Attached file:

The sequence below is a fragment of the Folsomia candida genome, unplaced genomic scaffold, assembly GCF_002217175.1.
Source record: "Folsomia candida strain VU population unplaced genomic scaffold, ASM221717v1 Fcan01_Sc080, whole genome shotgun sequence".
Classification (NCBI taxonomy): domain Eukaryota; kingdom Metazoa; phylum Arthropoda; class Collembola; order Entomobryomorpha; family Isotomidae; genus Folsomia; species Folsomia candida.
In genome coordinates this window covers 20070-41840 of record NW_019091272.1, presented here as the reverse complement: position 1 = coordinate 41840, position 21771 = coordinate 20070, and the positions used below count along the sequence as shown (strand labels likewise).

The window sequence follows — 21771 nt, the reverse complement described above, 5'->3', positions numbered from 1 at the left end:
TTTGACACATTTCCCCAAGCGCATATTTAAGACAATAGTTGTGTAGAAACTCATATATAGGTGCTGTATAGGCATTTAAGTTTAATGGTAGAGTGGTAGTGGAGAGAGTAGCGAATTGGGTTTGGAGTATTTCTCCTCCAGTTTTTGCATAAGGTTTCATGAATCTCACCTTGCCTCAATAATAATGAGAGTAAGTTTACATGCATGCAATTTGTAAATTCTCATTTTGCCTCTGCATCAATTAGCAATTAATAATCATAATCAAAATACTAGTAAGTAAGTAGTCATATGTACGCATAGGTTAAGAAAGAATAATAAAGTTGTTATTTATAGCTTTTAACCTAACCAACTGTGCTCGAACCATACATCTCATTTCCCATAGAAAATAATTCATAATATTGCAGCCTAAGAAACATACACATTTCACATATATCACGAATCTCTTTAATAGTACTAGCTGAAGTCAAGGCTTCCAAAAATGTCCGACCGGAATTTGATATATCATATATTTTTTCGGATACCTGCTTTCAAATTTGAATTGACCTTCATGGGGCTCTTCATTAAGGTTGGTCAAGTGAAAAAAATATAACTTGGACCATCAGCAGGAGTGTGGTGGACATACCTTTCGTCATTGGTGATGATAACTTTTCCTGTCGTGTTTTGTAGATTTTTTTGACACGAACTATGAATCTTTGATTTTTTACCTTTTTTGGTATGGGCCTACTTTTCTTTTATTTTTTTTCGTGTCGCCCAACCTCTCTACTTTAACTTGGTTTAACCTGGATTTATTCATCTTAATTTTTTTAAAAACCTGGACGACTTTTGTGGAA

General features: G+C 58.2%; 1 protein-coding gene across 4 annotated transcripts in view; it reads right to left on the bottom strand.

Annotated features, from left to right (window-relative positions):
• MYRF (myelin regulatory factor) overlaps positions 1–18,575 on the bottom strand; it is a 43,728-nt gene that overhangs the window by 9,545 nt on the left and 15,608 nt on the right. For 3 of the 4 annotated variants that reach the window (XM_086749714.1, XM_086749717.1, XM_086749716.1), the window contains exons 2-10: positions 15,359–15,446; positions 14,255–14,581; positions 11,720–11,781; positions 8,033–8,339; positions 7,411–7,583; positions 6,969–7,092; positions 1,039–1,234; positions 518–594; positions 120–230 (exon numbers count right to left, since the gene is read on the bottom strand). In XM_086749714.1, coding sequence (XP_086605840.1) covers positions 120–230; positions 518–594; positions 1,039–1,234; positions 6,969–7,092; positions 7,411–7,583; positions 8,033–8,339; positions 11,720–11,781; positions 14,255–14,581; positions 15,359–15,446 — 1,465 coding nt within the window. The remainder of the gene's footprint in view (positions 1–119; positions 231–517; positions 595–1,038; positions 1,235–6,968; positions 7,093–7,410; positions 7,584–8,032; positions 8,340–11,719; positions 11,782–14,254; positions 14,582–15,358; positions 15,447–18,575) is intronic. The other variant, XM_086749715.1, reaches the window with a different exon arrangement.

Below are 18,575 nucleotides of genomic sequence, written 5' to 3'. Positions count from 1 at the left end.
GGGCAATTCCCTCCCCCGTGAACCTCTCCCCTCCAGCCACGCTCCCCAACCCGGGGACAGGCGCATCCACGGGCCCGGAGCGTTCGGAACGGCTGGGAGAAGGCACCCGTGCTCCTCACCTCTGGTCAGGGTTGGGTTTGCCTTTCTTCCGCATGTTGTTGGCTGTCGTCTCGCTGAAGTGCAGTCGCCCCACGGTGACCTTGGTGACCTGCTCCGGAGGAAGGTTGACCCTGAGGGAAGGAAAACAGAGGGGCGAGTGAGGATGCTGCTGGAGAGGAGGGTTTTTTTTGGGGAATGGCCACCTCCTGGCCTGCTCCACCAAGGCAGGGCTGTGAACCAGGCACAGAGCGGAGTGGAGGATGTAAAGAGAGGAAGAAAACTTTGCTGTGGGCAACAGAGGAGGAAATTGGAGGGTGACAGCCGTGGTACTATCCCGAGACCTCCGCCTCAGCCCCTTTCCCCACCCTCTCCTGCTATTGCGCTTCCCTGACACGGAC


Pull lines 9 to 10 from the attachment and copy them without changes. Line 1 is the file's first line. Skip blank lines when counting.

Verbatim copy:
• MYRF (myelin regulatory factor) overlaps positions 1–18,575 on the bottom strand; it is a 43,728-nt gene that overhangs the window by 9,545 nt on the left and 15,608 nt on the right. For 3 of the 4 annotated variants that reach the window (XM_086749714.1, XM_086749717.1, XM_086749716.1), the window contains exons 2-10: positions 15,359–15,446; positions 14,255–14,581; positions 11,720–11,781; positions 8,033–8,339; positions 7,411–7,583; positions 6,969–7,092; positions 1,039–1,234; positions 518–594; positions 120–230 (exon numbers count right to left, since the gene is read on the bottom strand). In XM_086749714.1, coding sequence (XP_086605840.1) covers positions 120–230; positions 518–594; positions 1,039–1,234; positions 6,969–7,092; positions 7,411–7,583; positions 8,033–8,339; positions 11,720–11,781; positions 14,255–14,581; positions 15,359–15,446 — 1,465 coding nt within the window. The remainder of the gene's footprint in view (positions 1–119; positions 231–517; positions 595–1,038; positions 1,235–6,968; positions 7,093–7,410; positions 7,584–8,032; positions 8,340–11,719; positions 11,782–14,254; positions 14,582–15,358; positions 15,447–18,575) is intronic. The other variant, XM_086749715.1, reaches the window with a different exon arrangement.

Below are 18,575 nucleotides of genomic sequence, written 5' to 3'. Positions count from 1 at the left end.